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The UNO / OLE bridge is a means to allow UNO objects to be accessed in a COM environment, that is to say a COM client can calls an UNO server without having do deal with UNO specific details. Conversely an UNO object can use COM objects and does not have to know anything about COM.

As for COM, the OLE bridge works only for Microsoft operating systems (98/2000/XP). As the name "OLE" bridge implies the bridge deals with OLE objects and not with COM objects generally. That means that only "dispatch objects" can be mapped to UNO and UNO objects are only mapped to dispatch objects.

The bridge can be incorporated by different languages as long as the languages support OLE. First of all the system must be able to run both object models. So far the bridge has proved to work reliable with C++ and JScript. VBScript, Delphi, Visual Basic still needs some testing and as for all other eligible languages they require testing from the ground up.

UNO is available whenever the UDK is installed on a machine or indirectly when an Office is installed. As for the latter, the setup needs to be run to ensure that the initial UNO object is properly registered at the system's registry. Simply copying the executables and libraries won't do.

The bridge depends on some additional services. These are


In contrast to other language bindings the OLE bridge is based on services. The following paragraphs give an overview of the functionalities which are provided by them.

The service is able to bridge elements of one environment to elements of another environment. This feature is provided by exposing the interface

The functionality is basically the same as OleBridgeSupplier2. However, the implementation should be optimized for remote access. For example, it could try to reduce the calls into the remote process. Also it could create components on its own behalf in the remote process, if this increases performance.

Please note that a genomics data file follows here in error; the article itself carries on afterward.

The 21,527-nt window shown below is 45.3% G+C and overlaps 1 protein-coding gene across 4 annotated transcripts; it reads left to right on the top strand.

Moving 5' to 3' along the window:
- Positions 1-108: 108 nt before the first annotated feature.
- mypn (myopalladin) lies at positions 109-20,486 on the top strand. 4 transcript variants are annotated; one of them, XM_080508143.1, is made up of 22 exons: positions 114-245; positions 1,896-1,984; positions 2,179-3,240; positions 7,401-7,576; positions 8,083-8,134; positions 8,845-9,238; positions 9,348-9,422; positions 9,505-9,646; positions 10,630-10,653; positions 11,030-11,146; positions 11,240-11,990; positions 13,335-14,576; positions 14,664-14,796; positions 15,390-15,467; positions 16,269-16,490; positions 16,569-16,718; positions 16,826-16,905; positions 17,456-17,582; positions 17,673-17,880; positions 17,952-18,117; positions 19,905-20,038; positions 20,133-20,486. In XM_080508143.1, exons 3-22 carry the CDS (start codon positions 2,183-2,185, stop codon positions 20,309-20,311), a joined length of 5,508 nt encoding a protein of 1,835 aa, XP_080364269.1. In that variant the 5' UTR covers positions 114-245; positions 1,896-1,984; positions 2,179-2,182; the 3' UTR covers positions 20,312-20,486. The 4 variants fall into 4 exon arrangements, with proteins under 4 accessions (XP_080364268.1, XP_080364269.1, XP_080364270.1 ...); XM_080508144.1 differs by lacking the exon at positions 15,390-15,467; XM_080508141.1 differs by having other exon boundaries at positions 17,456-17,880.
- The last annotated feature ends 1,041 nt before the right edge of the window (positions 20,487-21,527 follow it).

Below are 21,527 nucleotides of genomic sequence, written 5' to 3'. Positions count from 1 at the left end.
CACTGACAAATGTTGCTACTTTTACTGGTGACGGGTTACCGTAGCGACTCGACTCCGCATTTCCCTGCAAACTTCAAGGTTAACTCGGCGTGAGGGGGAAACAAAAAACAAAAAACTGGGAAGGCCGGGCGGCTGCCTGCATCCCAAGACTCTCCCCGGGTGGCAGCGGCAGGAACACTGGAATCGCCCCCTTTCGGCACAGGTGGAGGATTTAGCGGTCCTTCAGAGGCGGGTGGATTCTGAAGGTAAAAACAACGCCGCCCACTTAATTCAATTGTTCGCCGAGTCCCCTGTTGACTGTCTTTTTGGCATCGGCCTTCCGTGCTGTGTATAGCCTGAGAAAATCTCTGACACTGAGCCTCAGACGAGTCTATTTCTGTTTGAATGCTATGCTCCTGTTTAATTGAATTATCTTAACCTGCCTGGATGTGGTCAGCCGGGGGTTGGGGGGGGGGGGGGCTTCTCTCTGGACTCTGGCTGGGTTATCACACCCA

The name OleBridgeSupplierVar1 is admittedly badly chosen and rather nondescript. Anyway, the "Var1" indicates that the service is a variation of the OleBridgeSupplier service. And in fact the functionality is the same but the way it is achieved is partly different. OleConverterVar1 was developed to optimize performance in a remote client server environment. A scenario could look like this:

A remote UNO object object is to be converted into an OLE object. Because the bridge can only handle UNO objects which expose XInvocation it utilizes the service that creates an invocation object out of every UNO object or struct. Invocation has to introspect the respective object which is very expensive in terms of function calls. Now consider Invocation to reside on the client and the actual object on a remote server. Obviously there would be a great many network round trips causing a negative performance impact.

OleBridgeSupplier2 is just doing that and hence it is inappropriate for this scenario. OleBridgeSupplierVar1 on the other hand allows the remote creation of Invocation. Since Invocation and the object now reside in the same process the process of creating invocation objects is a lot more efficient.